What began as an emotional, patriotic binge to recover a forlorn collection of windswept South Atlantic islands has ended in ignominious capitulation for Argentina.
The white flags raised over Port Stanley, capital of the Falkland Islands, symbolize the miscalculations and national self-deception that characterized the 10-week adventure.
The Argentine generals who control the destinies of 28 million people never expected their April 2 seizure of the Falklands to cause more than a brief British hue and cry, certainly not the sending of a British armada.
Now, in the wake of the Falklands cease-fire, which high Argentine officials admit privately is a surrender, Argentines are asking what went wrong. The generals, who met in a long, late-night session Monday that some described as acrimonious, have also been assessing the situation and ''where we go from here, '' as one put it.
Already pressure is mounting for the resignation of the military government; and the disastrous state of the economy is beginning to sink in. (See Page 22).
Gloom is heavy over Buenos Aires. The sudden cold wave and gray, leaden skies do not help. The weather is a bone-chilling reminder of the cold, inhospitable climate of the Falklands landscape in which sheep are more at home than people.
It also focused much attention on the fate of the young conscripts who were sent to the Falklands to shiver, wait, and fight the British.
As they surrendered in droves to British troops Monday, and as others laid down arms Tuesday, no amount of rhetoric about British victory being made possible only because the United States threw in its military might can mask the defeat suffered by Argentina.
The Falklands adventure was the brainchild of Lt. Gen. Leopoldo Fortunato Galtieri, head of the military junta, and his boyhood friend, Rear Adm. Jorge Isaac Anaya.
General Galtieri, who exuded absolute confidence in the rightness of his course during the early days after seizing the Falklands, was taken aback by US reaction. He thought he knew the US well, talked of his close association with US generals, and saw the US siding with Argentina when the chips were down.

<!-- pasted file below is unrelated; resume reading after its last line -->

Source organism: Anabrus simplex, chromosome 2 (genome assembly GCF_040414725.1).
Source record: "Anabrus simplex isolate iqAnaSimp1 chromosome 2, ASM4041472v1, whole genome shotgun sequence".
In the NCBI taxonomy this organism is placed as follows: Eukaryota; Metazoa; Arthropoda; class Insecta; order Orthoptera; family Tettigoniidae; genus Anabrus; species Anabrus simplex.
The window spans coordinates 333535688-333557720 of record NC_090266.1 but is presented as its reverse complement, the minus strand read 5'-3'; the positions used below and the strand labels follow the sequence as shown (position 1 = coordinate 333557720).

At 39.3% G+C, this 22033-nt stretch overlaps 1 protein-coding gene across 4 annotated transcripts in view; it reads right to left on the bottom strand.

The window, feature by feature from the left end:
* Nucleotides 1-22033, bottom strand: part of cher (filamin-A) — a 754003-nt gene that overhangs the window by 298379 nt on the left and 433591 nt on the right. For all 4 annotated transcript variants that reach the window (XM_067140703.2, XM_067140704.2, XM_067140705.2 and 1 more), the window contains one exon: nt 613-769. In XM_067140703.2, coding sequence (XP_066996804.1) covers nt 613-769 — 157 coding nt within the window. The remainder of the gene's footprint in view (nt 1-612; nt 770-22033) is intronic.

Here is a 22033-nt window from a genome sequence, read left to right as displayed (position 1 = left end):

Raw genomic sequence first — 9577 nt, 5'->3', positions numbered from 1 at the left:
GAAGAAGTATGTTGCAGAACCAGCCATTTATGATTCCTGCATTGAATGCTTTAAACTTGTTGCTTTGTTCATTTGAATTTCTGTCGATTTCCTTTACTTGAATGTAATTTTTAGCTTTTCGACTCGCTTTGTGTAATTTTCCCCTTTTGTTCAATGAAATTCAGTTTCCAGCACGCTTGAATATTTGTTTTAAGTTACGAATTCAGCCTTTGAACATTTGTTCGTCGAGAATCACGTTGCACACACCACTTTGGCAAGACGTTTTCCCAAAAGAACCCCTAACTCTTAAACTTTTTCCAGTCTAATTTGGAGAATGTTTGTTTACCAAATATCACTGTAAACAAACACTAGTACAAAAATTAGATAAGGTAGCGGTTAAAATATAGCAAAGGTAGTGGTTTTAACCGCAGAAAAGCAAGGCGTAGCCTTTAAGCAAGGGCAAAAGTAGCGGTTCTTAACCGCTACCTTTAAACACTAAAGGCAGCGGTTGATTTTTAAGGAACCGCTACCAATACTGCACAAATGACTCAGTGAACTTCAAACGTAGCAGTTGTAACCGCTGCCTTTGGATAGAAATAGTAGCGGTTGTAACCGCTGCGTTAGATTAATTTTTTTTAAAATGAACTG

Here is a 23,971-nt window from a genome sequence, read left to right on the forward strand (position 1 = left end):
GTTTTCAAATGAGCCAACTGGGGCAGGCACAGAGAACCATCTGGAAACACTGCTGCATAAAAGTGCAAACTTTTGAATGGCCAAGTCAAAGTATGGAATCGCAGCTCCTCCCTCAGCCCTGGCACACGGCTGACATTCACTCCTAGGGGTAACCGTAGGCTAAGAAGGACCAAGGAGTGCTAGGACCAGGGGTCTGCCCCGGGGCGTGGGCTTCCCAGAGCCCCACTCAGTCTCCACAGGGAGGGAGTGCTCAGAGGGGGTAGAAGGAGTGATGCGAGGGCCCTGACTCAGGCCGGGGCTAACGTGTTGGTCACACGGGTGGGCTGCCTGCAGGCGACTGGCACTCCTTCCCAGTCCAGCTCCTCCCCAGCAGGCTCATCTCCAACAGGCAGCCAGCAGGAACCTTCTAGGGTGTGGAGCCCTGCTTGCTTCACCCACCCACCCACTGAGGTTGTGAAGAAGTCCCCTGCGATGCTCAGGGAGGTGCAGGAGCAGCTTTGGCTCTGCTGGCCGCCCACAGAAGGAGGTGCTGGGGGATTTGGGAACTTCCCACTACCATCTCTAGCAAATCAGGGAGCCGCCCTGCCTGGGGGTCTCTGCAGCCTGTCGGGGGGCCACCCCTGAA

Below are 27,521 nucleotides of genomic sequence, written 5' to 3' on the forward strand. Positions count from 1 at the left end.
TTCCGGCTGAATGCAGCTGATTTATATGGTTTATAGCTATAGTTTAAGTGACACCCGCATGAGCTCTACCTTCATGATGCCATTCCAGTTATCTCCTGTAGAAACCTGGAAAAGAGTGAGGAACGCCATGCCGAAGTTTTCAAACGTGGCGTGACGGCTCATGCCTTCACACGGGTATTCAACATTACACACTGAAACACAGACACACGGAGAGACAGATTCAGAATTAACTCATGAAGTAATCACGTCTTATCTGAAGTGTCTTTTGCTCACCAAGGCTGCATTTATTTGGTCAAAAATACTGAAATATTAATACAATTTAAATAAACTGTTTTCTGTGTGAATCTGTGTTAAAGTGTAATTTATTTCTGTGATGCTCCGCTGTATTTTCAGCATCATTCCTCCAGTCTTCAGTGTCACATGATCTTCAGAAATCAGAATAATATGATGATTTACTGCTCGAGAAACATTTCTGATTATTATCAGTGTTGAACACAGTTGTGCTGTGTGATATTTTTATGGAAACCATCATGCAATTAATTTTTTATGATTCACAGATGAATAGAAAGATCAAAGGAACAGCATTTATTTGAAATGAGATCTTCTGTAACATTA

As Admiral Anaya's Navy transports were reaching Falkland waters April 1, however, Ronald Reagan called General Galtieri and tried to dissuade him from taking the islands. It was too late -- and Argentine-US relations have gone downhill ever since.
As the Argentine buildup on the Falklands began, Foreign Minister Nicanor Costa Mendez, who championed the islands seizure, kept counseling the generals that the world was on Argentina's side.
The generals believed the rhetoric. So did the Argentine public. Newspapers were full of the support for the Argentine cause from Latin America, Western Europe, and elsewhere. To read those papers, it seemed everyone was with Argentina, no one with Britain.
Not until recent days has it become apparent to the Argentine public that this verbal support was just that: words, not actions.
Some Argentines knew it all along. But their voices were drowned out.
The generals not only miscalculated worldwide reaction, but they miscalculated what a ''mere woman'' -- Margaret Thatcher -- would do. Perhaps because of this country's deeply ingrained macho tradition, they were surprised that the British nation would support her and her ideas the way it has.
They learned too late that Mrs. Thatcher was made of sterner stuff than perhaps even General Galtieri -- and that the British nation had a streak of determination unforeseen by Foreign Minister Costa Mendez, who was raised in British schools here in Argentina.
Having misjudged the US reaction, Argentines now blame the US for their defeat.
''We didn't realize that the United States would be a traitor to our just and right cause,'' a retired Army general commented on a morning radio news show. ''The US has behaved shabbily toward us, for they allied themselves with the enemy. . ..''
Not everyone in Argentina supported the seizure of the Falklands. Ironically, Air Force Brig. (Gen.) Basilio Ignacio Lami Dozo, whose jets had been the backbone of the Argentine response to the British task force, was never too enthusiastic about the seizure and war. Neither was Economy Minister Roberto Theodoro Alemann, whose efforts to put some order in the chaos of Argentina's economy were snuffed out by the war. But their voices were lost in a chorus of support for Galtieri's adventure -- a chorus now beginning to change its tune as it hunts for scapegoats.